Women on boards: Prominent Toronto organizations trail on gender parity
Some of the GTA's most prominent companies are failing when it comes to representing the communities they serve, with few women represented on their boards.
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They control our subway system, housing market, biggest sports teams and even the food chain behind one of Canada’s favourite cups of coffee.
But despite being some of the most ubiquitous, well-funded and influential organizations in the city, a Metro investigation has revealed some of the GTA’s most prominent companies are among some of the least representative of the populations they serve because they’ve appointed too few women to their boards.
Organizations including the TTC, the Toronto Real Estate Board, Molson Coors, Maple Leaf Sports and Entertainment and the owners of Tim Hortons are falling short of meeting gender-parity targets suggested by the province and leading employment experts.
Some boards Metro looked at don’t have any female board members. None top 29 per cent.
The lack of female representation stretches from the boards of multi-billion dollar companies listed on the TSX to those appointed by the City of Toronto.
“There really is a glass ceiling. It is much harder for women to get on boards, especially corporate boards,” said Coun. Michelle Holland. “City boards are not the worst, but we need to lead by example.”
People often think not enough women are applying for city board appointments, but Holland, who sits on the nominating panel, said, “I get the resumes so I know that’s not true.”
She pointed to Toronto Hydro’s board, where two of 14 members are women.
“I made sure women were on it and I got pushback,” she said. “There’s a feeling that it’s just tokenism and they’re not qualified.”
That’s why she has proposed the city adopt legislation requiring its boards to be comprised of at least 50 per cent women by 2019.
The province has eyed targets with Premier Kathleen Wynne demanding women make up at least 40 per cent of appointments to provincial boards and agencies by 2019. She suggested private businesses aim for 30 per cent female representation in the next three to five years, but stopped short of introducing legislation imposing a punishment for a failure to comply.
Similar suggestions from experts have yet to trigger significant progress. The number of women on boards listed on the TSX only jumped to 13 per cent in the first half of 2016 — up a measly one per cent from 2015.
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Nationwide, women’s share of board seats at companies on the major stock index sits at about 20 per cent, according to data from Catalyst, a non-profit dedicated to making progress for women in the workplace. Some other countries, like France and Norway, which have enforced rules on the issue, now sit closer to 35 or 45 per cent.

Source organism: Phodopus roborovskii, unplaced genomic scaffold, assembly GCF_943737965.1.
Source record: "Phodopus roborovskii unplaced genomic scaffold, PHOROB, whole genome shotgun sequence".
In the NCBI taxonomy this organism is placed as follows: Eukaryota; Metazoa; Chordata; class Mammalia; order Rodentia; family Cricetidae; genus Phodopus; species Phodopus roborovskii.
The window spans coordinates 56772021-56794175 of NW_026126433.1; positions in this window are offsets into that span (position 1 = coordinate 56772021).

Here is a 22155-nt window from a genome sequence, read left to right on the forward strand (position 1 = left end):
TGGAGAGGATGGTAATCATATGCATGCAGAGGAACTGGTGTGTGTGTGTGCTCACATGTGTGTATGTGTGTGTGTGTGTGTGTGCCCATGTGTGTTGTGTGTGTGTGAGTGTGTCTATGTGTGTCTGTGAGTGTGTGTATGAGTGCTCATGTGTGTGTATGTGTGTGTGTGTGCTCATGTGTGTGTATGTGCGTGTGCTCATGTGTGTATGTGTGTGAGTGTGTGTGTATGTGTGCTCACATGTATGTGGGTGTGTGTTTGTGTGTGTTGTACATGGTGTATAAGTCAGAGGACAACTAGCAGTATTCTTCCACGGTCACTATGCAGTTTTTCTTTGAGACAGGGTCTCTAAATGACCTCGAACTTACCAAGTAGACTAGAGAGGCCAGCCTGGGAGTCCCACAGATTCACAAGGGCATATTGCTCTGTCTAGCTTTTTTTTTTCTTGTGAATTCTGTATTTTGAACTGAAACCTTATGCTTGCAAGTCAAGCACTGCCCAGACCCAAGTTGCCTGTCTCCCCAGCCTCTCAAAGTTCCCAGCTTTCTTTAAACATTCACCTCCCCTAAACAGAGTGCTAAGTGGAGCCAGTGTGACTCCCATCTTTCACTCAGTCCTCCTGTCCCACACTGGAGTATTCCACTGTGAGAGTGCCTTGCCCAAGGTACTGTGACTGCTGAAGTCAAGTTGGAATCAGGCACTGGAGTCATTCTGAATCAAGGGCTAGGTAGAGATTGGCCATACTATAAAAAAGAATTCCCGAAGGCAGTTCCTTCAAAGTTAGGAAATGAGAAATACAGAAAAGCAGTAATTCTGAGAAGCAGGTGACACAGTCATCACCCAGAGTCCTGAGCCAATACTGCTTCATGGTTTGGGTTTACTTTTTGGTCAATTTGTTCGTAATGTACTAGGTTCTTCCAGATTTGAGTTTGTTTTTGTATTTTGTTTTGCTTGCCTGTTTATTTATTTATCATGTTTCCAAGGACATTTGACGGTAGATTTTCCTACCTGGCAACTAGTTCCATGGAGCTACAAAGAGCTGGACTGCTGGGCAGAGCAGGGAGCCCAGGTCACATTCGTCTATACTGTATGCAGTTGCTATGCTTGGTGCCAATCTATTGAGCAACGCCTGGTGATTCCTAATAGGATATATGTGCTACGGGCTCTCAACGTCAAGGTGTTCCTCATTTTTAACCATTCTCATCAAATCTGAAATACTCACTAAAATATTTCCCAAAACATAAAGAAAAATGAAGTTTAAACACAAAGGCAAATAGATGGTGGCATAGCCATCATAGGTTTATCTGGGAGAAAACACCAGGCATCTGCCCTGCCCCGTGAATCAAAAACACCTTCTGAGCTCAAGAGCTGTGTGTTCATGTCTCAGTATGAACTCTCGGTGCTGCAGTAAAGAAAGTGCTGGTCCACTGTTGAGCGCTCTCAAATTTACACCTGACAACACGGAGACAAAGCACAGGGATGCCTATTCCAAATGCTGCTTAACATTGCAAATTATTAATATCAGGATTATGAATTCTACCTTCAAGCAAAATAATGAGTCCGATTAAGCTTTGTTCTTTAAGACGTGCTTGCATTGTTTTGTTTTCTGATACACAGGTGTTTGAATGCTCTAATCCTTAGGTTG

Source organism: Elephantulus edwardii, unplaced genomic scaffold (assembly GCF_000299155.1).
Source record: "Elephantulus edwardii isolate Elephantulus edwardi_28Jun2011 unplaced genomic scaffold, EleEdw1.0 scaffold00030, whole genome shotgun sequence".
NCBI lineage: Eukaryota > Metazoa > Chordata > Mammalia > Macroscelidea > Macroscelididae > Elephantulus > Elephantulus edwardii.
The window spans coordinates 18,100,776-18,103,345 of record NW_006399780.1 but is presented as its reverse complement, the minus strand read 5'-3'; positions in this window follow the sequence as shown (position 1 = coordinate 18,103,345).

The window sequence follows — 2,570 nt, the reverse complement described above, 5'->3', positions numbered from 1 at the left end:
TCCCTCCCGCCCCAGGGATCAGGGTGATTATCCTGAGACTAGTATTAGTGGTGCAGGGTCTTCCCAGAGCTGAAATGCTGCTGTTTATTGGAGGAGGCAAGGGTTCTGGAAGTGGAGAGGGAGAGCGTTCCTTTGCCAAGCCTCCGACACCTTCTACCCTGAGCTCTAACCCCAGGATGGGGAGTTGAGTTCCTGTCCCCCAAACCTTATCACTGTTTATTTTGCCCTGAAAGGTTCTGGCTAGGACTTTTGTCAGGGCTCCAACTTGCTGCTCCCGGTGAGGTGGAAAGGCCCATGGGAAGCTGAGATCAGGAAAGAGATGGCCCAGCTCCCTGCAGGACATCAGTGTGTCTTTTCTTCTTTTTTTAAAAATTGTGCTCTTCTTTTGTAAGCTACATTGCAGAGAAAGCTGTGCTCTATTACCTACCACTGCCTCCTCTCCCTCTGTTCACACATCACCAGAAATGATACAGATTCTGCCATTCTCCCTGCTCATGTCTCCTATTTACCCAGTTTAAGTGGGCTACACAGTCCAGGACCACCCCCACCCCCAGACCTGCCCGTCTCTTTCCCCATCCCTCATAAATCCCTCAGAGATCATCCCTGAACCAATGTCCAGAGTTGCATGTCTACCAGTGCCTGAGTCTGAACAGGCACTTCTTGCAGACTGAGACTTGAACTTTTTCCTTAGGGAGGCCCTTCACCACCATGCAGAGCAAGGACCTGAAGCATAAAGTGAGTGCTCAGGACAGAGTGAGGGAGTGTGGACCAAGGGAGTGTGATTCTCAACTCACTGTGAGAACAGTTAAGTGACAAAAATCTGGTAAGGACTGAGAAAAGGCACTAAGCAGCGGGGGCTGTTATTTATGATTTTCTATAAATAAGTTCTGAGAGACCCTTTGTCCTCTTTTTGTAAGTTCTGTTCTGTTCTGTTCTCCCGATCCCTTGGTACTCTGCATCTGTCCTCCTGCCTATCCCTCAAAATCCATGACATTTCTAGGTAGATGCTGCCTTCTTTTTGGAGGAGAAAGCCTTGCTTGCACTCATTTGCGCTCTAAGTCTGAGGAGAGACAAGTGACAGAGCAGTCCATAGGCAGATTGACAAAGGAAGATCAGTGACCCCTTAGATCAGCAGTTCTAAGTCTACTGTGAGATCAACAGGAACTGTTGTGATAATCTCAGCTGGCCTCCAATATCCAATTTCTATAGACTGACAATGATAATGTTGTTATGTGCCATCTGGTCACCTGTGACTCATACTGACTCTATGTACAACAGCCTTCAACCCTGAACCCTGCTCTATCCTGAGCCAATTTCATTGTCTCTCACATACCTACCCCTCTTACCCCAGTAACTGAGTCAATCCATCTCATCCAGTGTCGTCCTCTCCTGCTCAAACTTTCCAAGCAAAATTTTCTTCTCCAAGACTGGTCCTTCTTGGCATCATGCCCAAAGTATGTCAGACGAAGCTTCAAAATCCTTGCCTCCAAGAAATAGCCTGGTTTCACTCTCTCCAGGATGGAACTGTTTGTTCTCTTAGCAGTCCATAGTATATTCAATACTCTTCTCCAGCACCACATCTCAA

“No one is blown away by those numbers,” said Matt Fullbrook, manager of the University of Toronto’s Clarkson Centre for Business Ethics and Board Effectiveness. “It is very frustrating because we have spent so much time talking about this and it’s still moving very slowly.”
City-appointed boards, he said, have “absolutely no excuse” for the lack of progress because they’re meant to represent the population they serve.
Fullbrook attributes sluggish results to low board turnover rates, which he estimates to be between seven and 10 per cent a year on average. That means even if a woman is appointed every time a vacancy comes up, it will still take years to reach parity – and that’s if the board makes it a priority.
Sometimes, organizations claim they want to prioritize skills over demographics because they believe it’s difficult to find a qualified woman to appoint to their board, he said.
“That’s an excuse and if they looked hard enough and hired a search committee they could find women,” says Marie Bountrogianni, the dean of Ryerson University’s Chang School. “When 50 per cent of Canadians are women and you think of 50 per cent of women as your clients, why wouldn’t you have 50 per cent on boards?”
For Bountrogianni, a former MPP who has sat on about a dozen boards over the last two decades and has a long history of researching parity, the problem feels personal.
“I have a son and a daughter and I want them to have the same opportunities and not have one who is restricted by their gender,” she said. “That’s why we should really be pushing this issue forward.”
The series: Women on Boards
A Metro investigation of Toronto-based boards shows there’s lots of work to be done when it comes to giving women an equal share of power on private and public sector boards. This is the first in a five-part series dedicated to the issue.
Next Monday: Taking aim: Are quotas the answer to bridging the boardroom gender gap?
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